Stay informed. This CDC website http://www.cdc.gov will be updated regularly as information becomes available.

Influenza is thought to spread mainly person-to-person through coughing or sneezing of infected people.

Take everyday actions to stay healthy
Cover your nose and mouth with a tissue when you cough or sneeze. Throw the tissue in the trash after you use it.

Wash your hands often with soap and water, especially after you cough or sneeze. Alcohol-based hands cleaners are also effective.

Avoid touching your eyes, nose or mouth. Germs spread that way. Stay home if you get sick. CDC recommends that you stay home from work or school and limit contact with others to keep from infecting them.

Follow public health advice regarding school closures, avoiding crowds and other social distancing measures.

Develop a family emergency plan as a precaution. This should include storing a supply of food, medicines, facemasks, alcohol-based hand rubs and other essential supplies.

Call 1-800-CDC-INFO for more information.


QUESTIONS & ANSWERS

Swine Influenza and You

What is swine flu?
Swine Influenza (swine flu) is a respiratory disease of pigs caused by type A influenza viruses that causes regular outbreaks in pigs. People do not normally get swine flu, but human infections can and do happen. Swine flu viruses have been reported to spread from person-to-person, but in the past, this transmission was limited and not sustained beyond three people.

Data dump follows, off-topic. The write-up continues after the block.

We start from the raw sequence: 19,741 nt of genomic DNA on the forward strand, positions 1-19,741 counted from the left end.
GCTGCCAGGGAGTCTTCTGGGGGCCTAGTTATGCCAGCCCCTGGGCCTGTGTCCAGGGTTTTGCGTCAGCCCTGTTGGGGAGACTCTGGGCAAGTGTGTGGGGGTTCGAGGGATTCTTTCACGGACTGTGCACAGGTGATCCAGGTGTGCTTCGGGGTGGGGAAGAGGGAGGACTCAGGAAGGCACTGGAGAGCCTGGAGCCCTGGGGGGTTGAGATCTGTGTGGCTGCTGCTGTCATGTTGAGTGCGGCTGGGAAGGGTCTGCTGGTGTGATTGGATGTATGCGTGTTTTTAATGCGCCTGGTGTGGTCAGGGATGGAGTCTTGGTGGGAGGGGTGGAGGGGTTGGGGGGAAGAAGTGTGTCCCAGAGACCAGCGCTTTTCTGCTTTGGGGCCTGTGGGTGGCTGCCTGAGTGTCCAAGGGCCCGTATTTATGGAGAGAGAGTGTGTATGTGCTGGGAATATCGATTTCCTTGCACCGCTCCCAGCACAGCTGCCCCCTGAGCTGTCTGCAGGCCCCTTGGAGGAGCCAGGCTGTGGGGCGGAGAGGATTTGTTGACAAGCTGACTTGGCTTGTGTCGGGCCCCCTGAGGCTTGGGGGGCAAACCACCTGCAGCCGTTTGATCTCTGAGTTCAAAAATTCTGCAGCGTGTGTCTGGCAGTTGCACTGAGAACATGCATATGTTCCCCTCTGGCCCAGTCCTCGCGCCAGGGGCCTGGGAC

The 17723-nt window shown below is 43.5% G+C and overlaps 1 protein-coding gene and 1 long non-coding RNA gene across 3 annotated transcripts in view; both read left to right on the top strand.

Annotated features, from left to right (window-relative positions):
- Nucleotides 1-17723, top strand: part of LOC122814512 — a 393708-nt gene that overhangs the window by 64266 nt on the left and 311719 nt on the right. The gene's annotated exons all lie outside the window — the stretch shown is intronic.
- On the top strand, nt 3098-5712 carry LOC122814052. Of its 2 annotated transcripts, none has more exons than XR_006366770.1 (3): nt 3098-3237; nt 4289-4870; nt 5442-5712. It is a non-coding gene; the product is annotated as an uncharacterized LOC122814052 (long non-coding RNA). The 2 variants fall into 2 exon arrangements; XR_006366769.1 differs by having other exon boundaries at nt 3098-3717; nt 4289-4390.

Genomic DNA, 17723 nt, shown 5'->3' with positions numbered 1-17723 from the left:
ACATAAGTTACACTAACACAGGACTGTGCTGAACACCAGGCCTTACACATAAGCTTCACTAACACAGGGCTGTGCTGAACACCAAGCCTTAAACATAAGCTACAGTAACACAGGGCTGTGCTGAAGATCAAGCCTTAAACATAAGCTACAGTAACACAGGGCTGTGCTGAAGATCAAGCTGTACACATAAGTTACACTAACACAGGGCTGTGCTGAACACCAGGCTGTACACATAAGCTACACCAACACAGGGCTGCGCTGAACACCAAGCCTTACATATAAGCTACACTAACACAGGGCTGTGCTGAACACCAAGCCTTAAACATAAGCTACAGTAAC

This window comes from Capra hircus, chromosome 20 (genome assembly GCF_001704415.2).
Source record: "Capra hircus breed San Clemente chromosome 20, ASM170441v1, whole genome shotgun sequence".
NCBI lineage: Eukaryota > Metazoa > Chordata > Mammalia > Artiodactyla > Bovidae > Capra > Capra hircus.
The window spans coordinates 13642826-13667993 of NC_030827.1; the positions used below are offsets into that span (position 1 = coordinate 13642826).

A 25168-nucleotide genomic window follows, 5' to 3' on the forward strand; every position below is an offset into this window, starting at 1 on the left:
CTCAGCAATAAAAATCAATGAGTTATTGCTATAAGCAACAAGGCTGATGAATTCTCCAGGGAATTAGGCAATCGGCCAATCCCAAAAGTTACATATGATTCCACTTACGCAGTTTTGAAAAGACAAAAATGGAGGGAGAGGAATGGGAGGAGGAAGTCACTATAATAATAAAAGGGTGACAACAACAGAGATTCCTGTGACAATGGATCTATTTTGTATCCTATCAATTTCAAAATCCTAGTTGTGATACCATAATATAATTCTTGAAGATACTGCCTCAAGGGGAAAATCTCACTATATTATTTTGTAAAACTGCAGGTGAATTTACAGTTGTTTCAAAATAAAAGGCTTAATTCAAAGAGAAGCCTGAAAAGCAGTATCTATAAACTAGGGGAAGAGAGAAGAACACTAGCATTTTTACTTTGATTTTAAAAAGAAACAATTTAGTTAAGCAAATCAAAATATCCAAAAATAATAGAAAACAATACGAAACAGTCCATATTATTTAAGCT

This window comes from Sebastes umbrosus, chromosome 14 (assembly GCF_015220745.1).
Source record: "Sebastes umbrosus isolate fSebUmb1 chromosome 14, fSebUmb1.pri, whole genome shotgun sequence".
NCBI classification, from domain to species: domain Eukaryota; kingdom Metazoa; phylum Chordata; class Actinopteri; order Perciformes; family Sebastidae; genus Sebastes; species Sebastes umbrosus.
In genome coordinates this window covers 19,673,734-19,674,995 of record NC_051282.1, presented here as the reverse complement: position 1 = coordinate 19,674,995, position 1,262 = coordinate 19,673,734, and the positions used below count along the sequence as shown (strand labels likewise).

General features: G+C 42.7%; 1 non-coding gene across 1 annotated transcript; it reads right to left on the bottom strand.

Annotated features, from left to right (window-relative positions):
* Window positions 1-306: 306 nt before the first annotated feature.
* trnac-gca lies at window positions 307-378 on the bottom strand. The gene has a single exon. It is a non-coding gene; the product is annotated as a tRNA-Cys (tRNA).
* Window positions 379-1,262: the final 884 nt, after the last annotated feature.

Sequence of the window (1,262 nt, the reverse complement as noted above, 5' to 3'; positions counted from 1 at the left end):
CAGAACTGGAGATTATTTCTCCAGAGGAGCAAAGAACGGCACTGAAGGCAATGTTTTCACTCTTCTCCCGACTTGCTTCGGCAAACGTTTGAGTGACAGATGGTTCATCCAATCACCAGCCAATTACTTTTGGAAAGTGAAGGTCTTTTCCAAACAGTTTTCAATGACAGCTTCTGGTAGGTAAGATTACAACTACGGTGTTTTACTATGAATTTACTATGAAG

Are there human infections with swine flu in the U.S.?
In late March and early April 2009, cases of human infection with swine influenza A (H1N1) viruses were first reported in Southern California and near Guadalupe County, Texas. Other U.S. states have reported cases of swine flu infection in humans and cases have been reported internationally as well. An updated case count of confirmed swine flu infections in the United States is kept at http://www.cdc.gov/swineflu/investigation.htm CDC and local and state health agencies are working together to investigate this situation.

Is this swine flu virus contagious?
CDC has determined that this swine influenza A (H1N1) virus is contagious and is spreading from human to human. However, at this time, it is not known how easily the virus spreads between people.